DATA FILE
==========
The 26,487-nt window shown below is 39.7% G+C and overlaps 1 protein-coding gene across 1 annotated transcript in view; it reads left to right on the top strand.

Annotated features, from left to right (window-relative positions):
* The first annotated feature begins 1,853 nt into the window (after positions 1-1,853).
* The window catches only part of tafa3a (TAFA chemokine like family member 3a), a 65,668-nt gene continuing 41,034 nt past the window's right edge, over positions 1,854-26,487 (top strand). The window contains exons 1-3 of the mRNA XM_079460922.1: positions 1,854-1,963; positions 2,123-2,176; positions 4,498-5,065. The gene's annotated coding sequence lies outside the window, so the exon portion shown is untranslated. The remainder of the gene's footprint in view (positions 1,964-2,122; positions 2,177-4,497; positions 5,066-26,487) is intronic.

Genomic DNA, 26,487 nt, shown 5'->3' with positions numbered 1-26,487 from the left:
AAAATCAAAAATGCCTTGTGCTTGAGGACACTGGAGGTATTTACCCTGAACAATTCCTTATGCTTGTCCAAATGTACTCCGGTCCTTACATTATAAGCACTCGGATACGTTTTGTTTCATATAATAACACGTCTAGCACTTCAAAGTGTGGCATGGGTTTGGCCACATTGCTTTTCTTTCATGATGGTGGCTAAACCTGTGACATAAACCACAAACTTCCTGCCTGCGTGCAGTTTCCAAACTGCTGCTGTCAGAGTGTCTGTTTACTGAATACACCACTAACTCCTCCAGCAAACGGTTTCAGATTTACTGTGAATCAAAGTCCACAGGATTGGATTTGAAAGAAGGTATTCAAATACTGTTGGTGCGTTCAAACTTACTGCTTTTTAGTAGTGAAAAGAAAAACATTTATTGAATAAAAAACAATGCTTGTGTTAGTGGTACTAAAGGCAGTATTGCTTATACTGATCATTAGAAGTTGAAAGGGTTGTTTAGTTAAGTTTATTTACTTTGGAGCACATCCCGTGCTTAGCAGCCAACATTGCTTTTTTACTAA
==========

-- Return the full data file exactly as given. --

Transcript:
The 26,487-nt window shown below is 39.7% G+C and overlaps 1 protein-coding gene across 1 annotated transcript in view; it reads left to right on the top strand.

Annotated features, from left to right (window-relative positions):
* The first annotated feature begins 1,853 nt into the window (after positions 1-1,853).
* The window catches only part of tafa3a (TAFA chemokine like family member 3a), a 65,668-nt gene continuing 41,034 nt past the window's right edge, over positions 1,854-26,487 (top strand). The window contains exons 1-3 of the mRNA XM_079460922.1: positions 1,854-1,963; positions 2,123-2,176; positions 4,498-5,065. The gene's annotated coding sequence lies outside the window, so the exon portion shown is untranslated. The remainder of the gene's footprint in view (positions 1,964-2,122; positions 2,177-4,497; positions 5,066-26,487) is intronic.

Genomic DNA, 26,487 nt, shown 5'->3' with positions numbered 1-26,487 from the left:
AAAATCAAAAATGCCTTGTGCTTGAGGACACTGGAGGTATTTACCCTGAACAATTCCTTATGCTTGTCCAAATGTACTCCGGTCCTTACATTATAAGCACTCGGATACGTTTTGTTTCATATAATAACACGTCTAGCACTTCAAAGTGTGGCATGGGTTTGGCCACATTGCTTTTCTTTCATGATGGTGGCTAAACCTGTGACATAAACCACAAACTTCCTGCCTGCGTGCAGTTTCCAAACTGCTGCTGTCAGAGTGTCTGTTTACTGAATACACCACTAACTCCTCCAGCAAACGGTTTCAGATTTACTGTGAATCAAAGTCCACAGGATTGGATTTGAAAGAAGGTATTCAAATACTGTTGGTGCGTTCAAACTTACTGCTTTTTAGTAGTGAAAAGAAAAACATTTATTGAATAAAAAACAATGCTTGTGTTAGTGGTACTAAAGGCAGTATTGCTTATACTGATCATTAGAAGTTGAAAGGGTTGTTTAGTTAAGTTTATTTACTTTGGAGCACATCCCGTGCTTAGCAGCCAACATTGCTTTTTTACTAA